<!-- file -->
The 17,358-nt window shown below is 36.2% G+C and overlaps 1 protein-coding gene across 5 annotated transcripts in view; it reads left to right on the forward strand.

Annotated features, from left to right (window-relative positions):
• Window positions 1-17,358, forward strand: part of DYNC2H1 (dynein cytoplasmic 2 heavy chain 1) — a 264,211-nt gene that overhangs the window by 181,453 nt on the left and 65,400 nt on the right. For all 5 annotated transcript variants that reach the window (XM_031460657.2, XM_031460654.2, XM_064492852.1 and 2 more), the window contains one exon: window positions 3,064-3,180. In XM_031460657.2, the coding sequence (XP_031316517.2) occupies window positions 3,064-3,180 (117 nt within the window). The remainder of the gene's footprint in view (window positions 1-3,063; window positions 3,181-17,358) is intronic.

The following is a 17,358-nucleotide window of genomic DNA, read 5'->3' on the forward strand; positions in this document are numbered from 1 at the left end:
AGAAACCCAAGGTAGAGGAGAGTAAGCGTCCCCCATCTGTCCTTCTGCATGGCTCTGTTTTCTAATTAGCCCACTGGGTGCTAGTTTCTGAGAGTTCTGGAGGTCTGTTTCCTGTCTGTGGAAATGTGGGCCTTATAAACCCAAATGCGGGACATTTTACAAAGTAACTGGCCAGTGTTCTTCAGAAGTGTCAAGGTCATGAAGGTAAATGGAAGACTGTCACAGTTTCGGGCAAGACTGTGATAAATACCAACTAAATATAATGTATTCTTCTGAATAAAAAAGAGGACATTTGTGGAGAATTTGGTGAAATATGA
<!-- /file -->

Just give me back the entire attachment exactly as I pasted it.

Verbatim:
The 17,358-nt window shown below is 36.2% G+C and overlaps 1 protein-coding gene across 5 annotated transcripts in view; it reads left to right on the forward strand.

Annotated features, from left to right (window-relative positions):
• Window positions 1-17,358, forward strand: part of DYNC2H1 (dynein cytoplasmic 2 heavy chain 1) — a 264,211-nt gene that overhangs the window by 181,453 nt on the left and 65,400 nt on the right. For all 5 annotated transcript variants that reach the window (XM_031460657.2, XM_031460654.2, XM_064492852.1 and 2 more), the window contains one exon: window positions 3,064-3,180. In XM_031460657.2, the coding sequence (XP_031316517.2) occupies window positions 3,064-3,180 (117 nt within the window). The remainder of the gene's footprint in view (window positions 1-3,063; window positions 3,181-17,358) is intronic.

The following is a 17,358-nucleotide window of genomic DNA, read 5'->3' on the forward strand; positions in this document are numbered from 1 at the left end:
AGAAACCCAAGGTAGAGGAGAGTAAGCGTCCCCCATCTGTCCTTCTGCATGGCTCTGTTTTCTAATTAGCCCACTGGGTGCTAGTTTCTGAGAGTTCTGGAGGTCTGTTTCCTGTCTGTGGAAATGTGGGCCTTATAAACCCAAATGCGGGACATTTTACAAAGTAACTGGCCAGTGTTCTTCAGAAGTGTCAAGGTCATGAAGGTAAATGGAAGACTGTCACAGTTTCGGGCAAGACTGTGATAAATACCAACTAAATATAATGTATTCTTCTGAATAAAAAAGAGGACATTTGTGGAGAATTTGGTGAAATATGA